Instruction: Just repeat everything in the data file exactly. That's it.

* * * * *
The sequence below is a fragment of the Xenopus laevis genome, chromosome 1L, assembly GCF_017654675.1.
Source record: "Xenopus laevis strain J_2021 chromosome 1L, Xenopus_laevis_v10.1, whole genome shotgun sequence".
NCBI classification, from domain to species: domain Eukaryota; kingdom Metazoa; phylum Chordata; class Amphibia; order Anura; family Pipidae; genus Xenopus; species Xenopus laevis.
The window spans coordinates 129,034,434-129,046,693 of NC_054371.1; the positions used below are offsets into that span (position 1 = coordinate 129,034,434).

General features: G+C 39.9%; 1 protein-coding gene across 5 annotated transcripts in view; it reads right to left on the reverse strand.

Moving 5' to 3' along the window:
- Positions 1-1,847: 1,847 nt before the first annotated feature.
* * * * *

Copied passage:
The sequence below is a fragment of the Xenopus laevis genome, chromosome 1L, assembly GCF_017654675.1.
Source record: "Xenopus laevis strain J_2021 chromosome 1L, Xenopus_laevis_v10.1, whole genome shotgun sequence".
NCBI classification, from domain to species: domain Eukaryota; kingdom Metazoa; phylum Chordata; class Amphibia; order Anura; family Pipidae; genus Xenopus; species Xenopus laevis.
The window spans coordinates 129,034,434-129,046,693 of NC_054371.1; the positions used below are offsets into that span (position 1 = coordinate 129,034,434).

General features: G+C 39.9%; 1 protein-coding gene across 5 annotated transcripts in view; it reads right to left on the reverse strand.

Moving 5' to 3' along the window:
- Positions 1-1,847: 1,847 nt before the first annotated feature.